Jun 09 2011
The cheapest and easiest way to travel around Cambodia is by bus. Flights out of Phnom Penh can be ridiculously expensive, so if you’re headed to Siem Reap or Saigon, the bus is a much more affordable alternative. Other local destinations are only accessible by bus, such as Sihanoukville and Battambang. Most of the major roads are sealed these days, making bus journeys fairly painless.
Those who are bus-phobic can rest easy — buses in Cambodia are not too bad. Most destinations have a few bus companies servicing the route at varying prices. On many routes, the difference that a few dollars in price can make is substantial.
For example, on the Phnom Penh to Siem Reap route the cheaper buses cost $5. These often are over-crowded and have people and luggage in the aisles. They also do not have a toilet, and can stop four or five times along the way and as such, the journey can take an extra hour or more.
The most expensive $11 ticket on Mekong Express buys a ticket on a old-but-clean Japanese bus with a toilet and only just as many passengers as there are seats. The ticket price includes a snack and bottle of water, and the bus stops just once along the way. The difference between the cheap and expensive is not life-or-death, but it’s definitely worth paying the extra for the added level of comfort if you aren’t on a tight budget.
The more expensive buses, particularly Mekong Express, have the best reputations and are generally filled with tourists and a few locals. The cheapest companies are used for transporting locals and cargo and have a reputation for over-crowding and breaking down often — the Phnom Penh to Siem Reap trip is one that can end up taking 10 hours or more with the wrong bus company. Rith Mony is one better avoided.
Some buses will play movies on them, usually dubbed in Khmer, but sometimes they will be in English. Although you aren’t always guaranteed a movie, you can count on getting to see at least a few, and possible a few hours, of Khmer karaoke videos. If you’re not interested in this level of cultural immersion, bring earplugs. Also bring a sweater as some of the drivers are overly-enthusiastic about air-conditioning.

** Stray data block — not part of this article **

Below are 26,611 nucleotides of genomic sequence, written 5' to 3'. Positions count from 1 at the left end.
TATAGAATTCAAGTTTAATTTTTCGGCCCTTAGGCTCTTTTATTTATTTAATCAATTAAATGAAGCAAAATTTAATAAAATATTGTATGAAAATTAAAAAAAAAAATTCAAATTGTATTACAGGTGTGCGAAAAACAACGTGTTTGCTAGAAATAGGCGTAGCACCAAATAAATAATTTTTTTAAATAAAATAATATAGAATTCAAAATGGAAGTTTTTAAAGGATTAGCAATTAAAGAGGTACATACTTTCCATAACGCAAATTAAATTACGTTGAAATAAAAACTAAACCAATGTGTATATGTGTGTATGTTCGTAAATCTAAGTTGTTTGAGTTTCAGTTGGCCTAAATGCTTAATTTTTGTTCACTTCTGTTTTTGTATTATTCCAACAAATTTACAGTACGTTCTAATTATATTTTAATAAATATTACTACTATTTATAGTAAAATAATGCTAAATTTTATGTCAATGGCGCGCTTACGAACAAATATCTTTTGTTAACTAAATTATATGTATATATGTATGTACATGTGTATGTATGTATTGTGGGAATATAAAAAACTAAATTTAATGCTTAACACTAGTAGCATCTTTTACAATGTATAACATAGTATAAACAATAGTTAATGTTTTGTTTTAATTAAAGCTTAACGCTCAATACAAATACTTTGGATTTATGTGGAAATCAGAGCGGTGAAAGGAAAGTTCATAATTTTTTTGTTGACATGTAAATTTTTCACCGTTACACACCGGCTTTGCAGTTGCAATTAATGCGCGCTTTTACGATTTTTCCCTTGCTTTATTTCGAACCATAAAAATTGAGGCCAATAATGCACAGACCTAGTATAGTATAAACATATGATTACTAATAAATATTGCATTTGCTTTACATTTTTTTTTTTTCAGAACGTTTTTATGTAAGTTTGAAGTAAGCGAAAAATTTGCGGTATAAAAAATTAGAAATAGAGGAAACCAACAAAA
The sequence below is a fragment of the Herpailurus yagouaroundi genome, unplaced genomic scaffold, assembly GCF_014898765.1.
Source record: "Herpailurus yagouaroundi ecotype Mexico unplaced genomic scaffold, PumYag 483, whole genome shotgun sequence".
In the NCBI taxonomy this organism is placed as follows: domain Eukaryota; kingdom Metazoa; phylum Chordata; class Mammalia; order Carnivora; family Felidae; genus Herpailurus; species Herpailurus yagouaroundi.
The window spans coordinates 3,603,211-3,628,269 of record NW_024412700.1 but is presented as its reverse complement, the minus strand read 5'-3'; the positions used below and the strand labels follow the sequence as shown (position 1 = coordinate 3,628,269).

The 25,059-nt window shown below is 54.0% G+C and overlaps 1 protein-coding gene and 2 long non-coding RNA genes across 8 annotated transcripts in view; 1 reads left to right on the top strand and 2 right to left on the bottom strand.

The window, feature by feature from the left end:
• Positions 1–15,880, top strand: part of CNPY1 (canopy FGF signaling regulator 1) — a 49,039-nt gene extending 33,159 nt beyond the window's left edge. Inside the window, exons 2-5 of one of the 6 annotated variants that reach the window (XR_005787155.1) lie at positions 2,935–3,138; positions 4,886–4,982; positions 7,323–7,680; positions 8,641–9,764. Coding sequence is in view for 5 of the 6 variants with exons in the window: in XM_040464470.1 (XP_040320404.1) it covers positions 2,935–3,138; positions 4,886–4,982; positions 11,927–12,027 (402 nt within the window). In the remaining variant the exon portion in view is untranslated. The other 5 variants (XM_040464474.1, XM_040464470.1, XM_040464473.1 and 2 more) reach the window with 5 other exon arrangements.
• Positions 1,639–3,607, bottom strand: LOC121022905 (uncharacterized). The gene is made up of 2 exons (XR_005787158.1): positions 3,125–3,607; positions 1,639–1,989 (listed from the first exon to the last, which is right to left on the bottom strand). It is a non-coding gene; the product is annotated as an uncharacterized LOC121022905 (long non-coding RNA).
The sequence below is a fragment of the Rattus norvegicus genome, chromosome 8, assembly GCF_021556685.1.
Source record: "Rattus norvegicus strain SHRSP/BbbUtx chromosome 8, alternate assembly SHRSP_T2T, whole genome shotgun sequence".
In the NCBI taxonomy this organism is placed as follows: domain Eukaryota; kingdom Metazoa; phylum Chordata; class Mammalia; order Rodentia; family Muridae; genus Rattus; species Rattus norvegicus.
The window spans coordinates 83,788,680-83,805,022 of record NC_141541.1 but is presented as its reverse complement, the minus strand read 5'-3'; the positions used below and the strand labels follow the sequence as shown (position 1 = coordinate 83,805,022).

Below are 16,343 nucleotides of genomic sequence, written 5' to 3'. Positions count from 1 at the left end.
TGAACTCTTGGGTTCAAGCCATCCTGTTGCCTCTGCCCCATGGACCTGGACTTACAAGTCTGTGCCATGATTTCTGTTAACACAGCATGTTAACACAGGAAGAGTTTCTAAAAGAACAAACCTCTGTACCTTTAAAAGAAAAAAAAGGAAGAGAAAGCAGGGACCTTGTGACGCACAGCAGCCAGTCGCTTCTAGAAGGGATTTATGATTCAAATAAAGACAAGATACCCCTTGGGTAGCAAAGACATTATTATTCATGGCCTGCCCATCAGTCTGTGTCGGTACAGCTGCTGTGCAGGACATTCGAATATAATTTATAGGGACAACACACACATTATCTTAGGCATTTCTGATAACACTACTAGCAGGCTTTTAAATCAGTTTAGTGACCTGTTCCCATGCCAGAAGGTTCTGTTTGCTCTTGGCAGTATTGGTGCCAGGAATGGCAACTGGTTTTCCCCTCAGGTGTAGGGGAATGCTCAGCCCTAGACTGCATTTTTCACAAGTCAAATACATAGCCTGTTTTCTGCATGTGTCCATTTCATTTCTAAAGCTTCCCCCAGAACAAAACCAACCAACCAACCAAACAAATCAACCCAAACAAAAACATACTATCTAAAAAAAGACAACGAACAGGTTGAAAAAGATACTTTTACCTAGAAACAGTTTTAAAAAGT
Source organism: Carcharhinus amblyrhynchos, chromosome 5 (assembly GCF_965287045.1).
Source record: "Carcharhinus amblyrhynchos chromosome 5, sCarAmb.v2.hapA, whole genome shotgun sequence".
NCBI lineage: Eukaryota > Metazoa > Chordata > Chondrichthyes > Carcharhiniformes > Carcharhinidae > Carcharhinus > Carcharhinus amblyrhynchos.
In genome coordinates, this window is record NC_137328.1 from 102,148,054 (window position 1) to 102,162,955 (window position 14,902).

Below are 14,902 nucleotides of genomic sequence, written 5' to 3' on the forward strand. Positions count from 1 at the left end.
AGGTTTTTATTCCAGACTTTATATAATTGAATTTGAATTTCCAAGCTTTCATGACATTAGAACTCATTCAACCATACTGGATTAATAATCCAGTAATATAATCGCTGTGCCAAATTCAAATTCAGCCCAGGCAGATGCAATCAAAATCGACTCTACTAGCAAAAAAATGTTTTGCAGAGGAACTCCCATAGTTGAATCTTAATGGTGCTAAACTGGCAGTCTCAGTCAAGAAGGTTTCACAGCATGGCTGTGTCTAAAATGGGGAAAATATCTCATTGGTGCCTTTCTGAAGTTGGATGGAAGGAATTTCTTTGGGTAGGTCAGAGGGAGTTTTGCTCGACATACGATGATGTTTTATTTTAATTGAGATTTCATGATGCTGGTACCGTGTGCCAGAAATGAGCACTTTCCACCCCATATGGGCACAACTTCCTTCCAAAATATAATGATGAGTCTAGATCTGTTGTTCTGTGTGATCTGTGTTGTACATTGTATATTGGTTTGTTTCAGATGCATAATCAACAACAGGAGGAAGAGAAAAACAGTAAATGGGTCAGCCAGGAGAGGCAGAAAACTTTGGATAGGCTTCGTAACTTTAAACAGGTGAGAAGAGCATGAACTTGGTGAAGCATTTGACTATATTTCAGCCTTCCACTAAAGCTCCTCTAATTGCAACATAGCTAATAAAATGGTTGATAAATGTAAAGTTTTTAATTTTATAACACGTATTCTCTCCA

Depending on which route you take and with which company, you’ll have between one and 10 bathroom breaks. The buses usually stop at designated rest stations with public bathrooms. Most will have squat toilets and no toilet paper so bring your own if you require it. Not the best toilets you’ll find in Asia, but certainly not the worst, either, as they are generally clean. The rest areas will also usually sell snacks such as fresh fruit and boiled eggs as well as cold beverages. You’ll be given 10 to 15 minutes at each stop. Be sure to keep an eye on the bus, because although they will make sure to look for the barang before they leave, people have been known to be left behind.
Night buses run between Phnom Penh and Siem Reap and Siem Reap and Sihanoukville, and are better avoided. Last month two night buses had serious accidents, and in general, the roads in Cambodia get increasingly less safe as the night wears on.
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